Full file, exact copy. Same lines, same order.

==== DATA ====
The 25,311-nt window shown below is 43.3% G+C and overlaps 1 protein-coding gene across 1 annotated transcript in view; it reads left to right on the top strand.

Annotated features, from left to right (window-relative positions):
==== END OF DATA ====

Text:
The 25,311-nt window shown below is 43.3% G+C and overlaps 1 protein-coding gene across 1 annotated transcript in view; it reads left to right on the top strand.

Annotated features, from left to right (window-relative positions):